On the radio this afternoon, Weds. Sept. 25th at 4:00 PM Eastern Time on "The Right Side" hosted by Armstrong Williams

Hi Gang:

This afternoon, Wednesday, September 25th, at 4:00 PM Eastern Daylight Saving Time, I will be on Armstrong Williams’ radio show “The Right Side” for a full hour.

We will be discussing a number of issues including the al-Shabab terror attack of the mall in Kenya and how effective immigration law enforcement and border security need to be part of an overall strategy to protect America and Americans from the specter of terrorist attacks in the United States.

I have attached, to the bottom of this e-mail, an excerpt from the  9/11 Commission Report about the true importance of the immigration system to combatting terrorism.  When the NTSB responds to a plane crash they do so to determine what went wrong to make certain that the cause for the crash is fully determined and understood to prevent future such crashes and tragedies.  This was the purpose, ostensibly to the creation of the 9/11 Commission.  As you read the excerpt ask yourself how seriously these findings and recommendations are being considered and acted upon 12 years after 9/11.  To put this in perspective- consider that it took the United States just 44 months to respond to the attack at Pearl Harbor on December 7, 2941.  Today we are 144 months from the attacks of 9/11.  Furthermore, in 1993 the United States was attacked on two separate occasions by aliens from the Middle East who had gamed the visa process and immigration benefits program.  These attacks occurred nearly 21 years ago and the fundamental flaws in the immigration system that enabled those terrorists to enter the United States and embed themselves in the United States as they went about their preparation to attack us have still not been effectively addressed!
I hope you will be listening!

Here is the link to his terrific show that airs on Radio Station WGCV:

Our immigration laws were enacted to achieve two primary goals, protect innocent lives and the jobs of American workers.  Any program that undermines the effective enforcement and administration of our immigration laws undermines these two critical goals.

Immigration is not a single issue but a singular issue that impacts nearly every challenge and threat confronting the United States today!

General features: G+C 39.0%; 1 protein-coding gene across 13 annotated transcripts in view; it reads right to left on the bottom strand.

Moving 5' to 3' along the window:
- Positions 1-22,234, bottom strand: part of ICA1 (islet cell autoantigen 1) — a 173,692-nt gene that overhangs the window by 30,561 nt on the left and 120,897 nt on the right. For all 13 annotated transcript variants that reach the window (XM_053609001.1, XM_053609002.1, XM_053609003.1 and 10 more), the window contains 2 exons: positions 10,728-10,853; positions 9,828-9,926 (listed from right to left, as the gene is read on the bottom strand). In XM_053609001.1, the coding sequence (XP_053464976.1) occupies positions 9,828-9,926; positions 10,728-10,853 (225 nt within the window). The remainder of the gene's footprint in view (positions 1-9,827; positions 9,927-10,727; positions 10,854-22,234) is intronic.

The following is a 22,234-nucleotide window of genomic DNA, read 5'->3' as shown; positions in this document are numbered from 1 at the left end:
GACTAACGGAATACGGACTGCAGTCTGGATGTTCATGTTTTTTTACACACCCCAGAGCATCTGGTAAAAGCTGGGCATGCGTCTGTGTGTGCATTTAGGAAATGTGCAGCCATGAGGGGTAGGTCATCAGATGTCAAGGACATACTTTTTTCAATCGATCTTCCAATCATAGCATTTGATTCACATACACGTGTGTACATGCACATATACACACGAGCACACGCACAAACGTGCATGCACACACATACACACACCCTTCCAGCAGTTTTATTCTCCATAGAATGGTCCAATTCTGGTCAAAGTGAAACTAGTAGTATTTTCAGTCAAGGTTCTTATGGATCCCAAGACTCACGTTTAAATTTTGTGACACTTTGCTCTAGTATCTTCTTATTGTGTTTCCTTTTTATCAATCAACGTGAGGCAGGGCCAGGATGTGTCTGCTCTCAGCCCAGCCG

It is not “Anti-Immigrant” to be Pro-American!

Our armed forces are charged with securing America’s borders externally while the DHS is supposed to secure those same borders from within.  The failures of the DHS to live up to its half of the equation are undermining the efforts, valor and incredible sacrifices of Americas men and women who serve in our military!

If our government’s failures to protect American jobs by securing our nation’s borders and effectively enforcing our immigration laws concerns you or especially if it angers you, I ask you to call your Senators and Congressional “Representative. This is not only your right- it is your obligation! 

All I ask is that you make it clear to our politicians that we are not as dumb as they hope we are!

We live in a perilous world and in a perilous era. The survival of our nation and the lives of our citizens hang in the balance.

This is neither a Conservative issue, nor is it a Liberal issue- simply stated, this is most certainly an AMERICAN issue!

You are either part of the solution or you are a part of the problem!

Democracy is not a spectator sport!

Lead, follow or get out of the way!

-michael cutler- 

Please check out my website:



On Friday evenings from 7:00 PM until 8:00 PM Eastern Time, I host my show, “The Michael Cutler Hour” on the USA Talk Radio Network on Blog Talk Radio.

Call in and join the conversation!  The phone number is 310-982-4145
I hope you will be listening!  (Please tell your friends and neighbors!)

Here is a link to the program:


 Archived shows here:

  USA Talk Radio

Excerpt from the   9/11 Commission Report: 

The Immigration and Naturalization Service (INS), with its 9,000 Border

Patrol agents, 4,500 inspectors, and 2,000 immigration special agents, had per-

haps the greatest potential to develop an expanded role in counterterrorism.

However, the INS was focused on the formidable challenges posed by illegal

entry over the southwest border, criminal aliens, and a growing backlog in the

applications for naturalizing immigrants.The White House, the Justice Department,